- Historic Wendover Airfield, 345 S Airport Apron. 8:30AM–5:30PM daily (museum entry hours). While the Wendover Airport is still in use for general aviation and charter flights, a large portion of the grounds consist of the semi-abandoned remains of one of the most important Air Force bases from World War II. The small museum in the operations building displays a mix of authentic artifacts from the war and elaborate models of the base as it existed in the 1940s. (The museum can be hard to find, but it's in the blue-and-white building right next to the much more noticeable control tower.) Also on the property are several hangars that have been around since the war, including the prep site of possibly the most important warplane in world history: the Enola Gay B-29 bomber that ushered in the nuclear era with the bombing of Hiroshima, Japan in 1945. The Enola Gay Hangar has been restored to look historically accurate from three sides, while the east wall, interior, and most of the roof are original construction from the war. Other sights at the airfield include filming locations from the movies Independence Day and Con Air, the building where the revolutionary Norden bombsight was kept under armed guard, and a handful of old structures that were once used to experiment with the wireless transfer of electricity. Comprehensive guided tours are $25 per person; basic hangar tours are $10 per person; self-guided browsing of the museum and control tower is free.
- Wendover Will. This 63-foot-tall mechanical cowboy stood at the state border for over 50 years, inviting motorists passing on the highway to stop and gamble. He can now be found in the median of Wendover Boulevard on the far west end of town.
Wendover is home to five casino resorts:
- Montego Bay, 100 W Wendover Blvd (at the state border), ☎ . The closest thing Wendover has to a luxury resort. Sports a Caribbean theme that permeates everything from the decor to the dining options—surf and turf such as the Oceano Buffet and the Paradise Grill. Room rates from $59 weekdays, $109 weekends.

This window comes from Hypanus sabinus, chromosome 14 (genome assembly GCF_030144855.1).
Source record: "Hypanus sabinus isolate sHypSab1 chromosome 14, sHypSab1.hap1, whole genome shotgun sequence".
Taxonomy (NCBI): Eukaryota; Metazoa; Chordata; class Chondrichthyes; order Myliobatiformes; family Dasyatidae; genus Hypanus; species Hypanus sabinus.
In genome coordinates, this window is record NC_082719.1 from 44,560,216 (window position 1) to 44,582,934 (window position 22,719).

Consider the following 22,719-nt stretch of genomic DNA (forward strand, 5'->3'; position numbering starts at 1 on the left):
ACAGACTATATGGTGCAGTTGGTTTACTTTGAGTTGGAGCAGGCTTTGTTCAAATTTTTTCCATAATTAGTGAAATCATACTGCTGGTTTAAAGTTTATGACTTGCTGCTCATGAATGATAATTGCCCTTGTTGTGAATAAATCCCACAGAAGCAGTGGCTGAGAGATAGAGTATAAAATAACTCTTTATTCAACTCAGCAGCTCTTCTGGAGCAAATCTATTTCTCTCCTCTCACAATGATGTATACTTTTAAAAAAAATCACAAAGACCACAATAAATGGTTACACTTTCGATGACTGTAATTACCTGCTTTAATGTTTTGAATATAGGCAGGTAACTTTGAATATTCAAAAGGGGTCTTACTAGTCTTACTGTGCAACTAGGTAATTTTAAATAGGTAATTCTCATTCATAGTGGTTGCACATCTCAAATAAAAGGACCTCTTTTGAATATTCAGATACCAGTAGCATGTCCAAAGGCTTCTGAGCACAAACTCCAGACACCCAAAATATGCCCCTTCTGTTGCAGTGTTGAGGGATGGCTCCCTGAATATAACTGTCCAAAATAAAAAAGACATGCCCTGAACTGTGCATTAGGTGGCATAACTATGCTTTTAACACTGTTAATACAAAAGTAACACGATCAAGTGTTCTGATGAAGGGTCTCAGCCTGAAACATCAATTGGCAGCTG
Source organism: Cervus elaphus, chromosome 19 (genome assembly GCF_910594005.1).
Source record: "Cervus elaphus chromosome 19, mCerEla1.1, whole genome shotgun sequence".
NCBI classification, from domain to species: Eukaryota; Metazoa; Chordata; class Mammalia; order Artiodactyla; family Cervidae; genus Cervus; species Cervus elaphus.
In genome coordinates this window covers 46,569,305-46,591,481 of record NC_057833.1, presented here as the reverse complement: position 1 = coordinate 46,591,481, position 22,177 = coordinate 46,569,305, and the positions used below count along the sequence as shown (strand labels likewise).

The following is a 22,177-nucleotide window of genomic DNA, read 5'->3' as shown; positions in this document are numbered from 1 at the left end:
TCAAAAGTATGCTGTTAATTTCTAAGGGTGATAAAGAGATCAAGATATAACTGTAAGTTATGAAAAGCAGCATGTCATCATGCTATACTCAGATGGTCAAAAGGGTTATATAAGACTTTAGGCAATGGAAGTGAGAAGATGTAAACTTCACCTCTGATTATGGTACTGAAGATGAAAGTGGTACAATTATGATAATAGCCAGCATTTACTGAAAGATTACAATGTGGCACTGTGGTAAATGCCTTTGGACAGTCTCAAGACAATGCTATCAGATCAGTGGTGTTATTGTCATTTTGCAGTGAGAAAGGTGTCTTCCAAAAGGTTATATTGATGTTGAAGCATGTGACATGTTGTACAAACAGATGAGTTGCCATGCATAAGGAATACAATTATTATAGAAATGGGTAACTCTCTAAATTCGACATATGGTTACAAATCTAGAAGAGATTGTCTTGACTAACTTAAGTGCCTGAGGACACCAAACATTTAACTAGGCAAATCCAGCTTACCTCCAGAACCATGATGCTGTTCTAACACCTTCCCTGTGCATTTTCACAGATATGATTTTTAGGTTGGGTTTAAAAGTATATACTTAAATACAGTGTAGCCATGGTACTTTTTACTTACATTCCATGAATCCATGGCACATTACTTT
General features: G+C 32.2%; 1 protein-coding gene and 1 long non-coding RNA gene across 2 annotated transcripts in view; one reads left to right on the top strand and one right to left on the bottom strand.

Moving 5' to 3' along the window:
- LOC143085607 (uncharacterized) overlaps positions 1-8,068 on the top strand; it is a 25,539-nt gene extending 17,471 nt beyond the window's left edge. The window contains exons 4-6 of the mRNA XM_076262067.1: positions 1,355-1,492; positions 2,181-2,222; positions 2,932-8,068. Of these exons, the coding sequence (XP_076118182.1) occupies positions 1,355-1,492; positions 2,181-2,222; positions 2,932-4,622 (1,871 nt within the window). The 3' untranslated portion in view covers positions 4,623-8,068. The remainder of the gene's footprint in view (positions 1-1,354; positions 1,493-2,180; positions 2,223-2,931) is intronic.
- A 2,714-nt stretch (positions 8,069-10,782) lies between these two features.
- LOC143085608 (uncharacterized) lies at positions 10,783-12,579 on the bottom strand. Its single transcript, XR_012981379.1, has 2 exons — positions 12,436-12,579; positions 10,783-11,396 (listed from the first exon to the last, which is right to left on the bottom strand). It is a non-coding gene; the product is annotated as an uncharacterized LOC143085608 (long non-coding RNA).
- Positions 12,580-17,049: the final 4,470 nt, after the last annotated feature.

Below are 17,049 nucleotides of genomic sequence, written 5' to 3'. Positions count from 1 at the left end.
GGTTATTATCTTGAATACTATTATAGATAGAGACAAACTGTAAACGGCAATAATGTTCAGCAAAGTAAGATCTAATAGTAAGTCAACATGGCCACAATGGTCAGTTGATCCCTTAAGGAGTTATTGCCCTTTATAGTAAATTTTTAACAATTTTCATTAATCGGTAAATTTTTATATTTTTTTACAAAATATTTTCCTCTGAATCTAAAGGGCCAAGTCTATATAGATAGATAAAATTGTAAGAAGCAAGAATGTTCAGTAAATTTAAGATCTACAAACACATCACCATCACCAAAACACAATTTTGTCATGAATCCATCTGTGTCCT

- Peppermill, 680 W Wendover Blvd, ☎ . Centrally located for the west side of town. The Peppermill is the hub of Wendover's music scene, hosting the concert hall on its grounds and Cabaret entertainment in the casino every night from 7PM–2AM. Room rates from $49 weekdays, $99 weekends.
- Rainbow, 1045 W Wendover Blvd, ☎ . Low minimum bets, an indoor pool open year-round, and a highly regarded buffet. Features live music from 7PM–2AM like the Peppermill, except not on Mondays. Room rates from $39 weekdays, $89 weekends.
- Red Garter, 1225 W Wendover Blvd, ☎ , toll-free: . Mostly known for being the budget option in town, the Red Garter is basically a motel and an added-on casino with an old mining town theme. The $3.99 breakfast deal at the Prospector Cafe is widely enjoyed. Across the street from the Greyhound terminal. Room rates from $27 weekdays, $47 weekends.
- Wendover Nugget, 101 W Wendover Blvd (at the state border), ☎ , toll-free: . Remodeled from the old Stateline Casino that built Wendover into what it is today. The Nugget is more popular for it's gaming floor than hotel space these days, but features a nice atrium with tropical greenery. The bars and eateries are plentiful, including a mini-food court area with Trino's Tacos, Dreyer's Ice Cream, and Starbucks. Room rates from $35 weekdays, $69 weekends.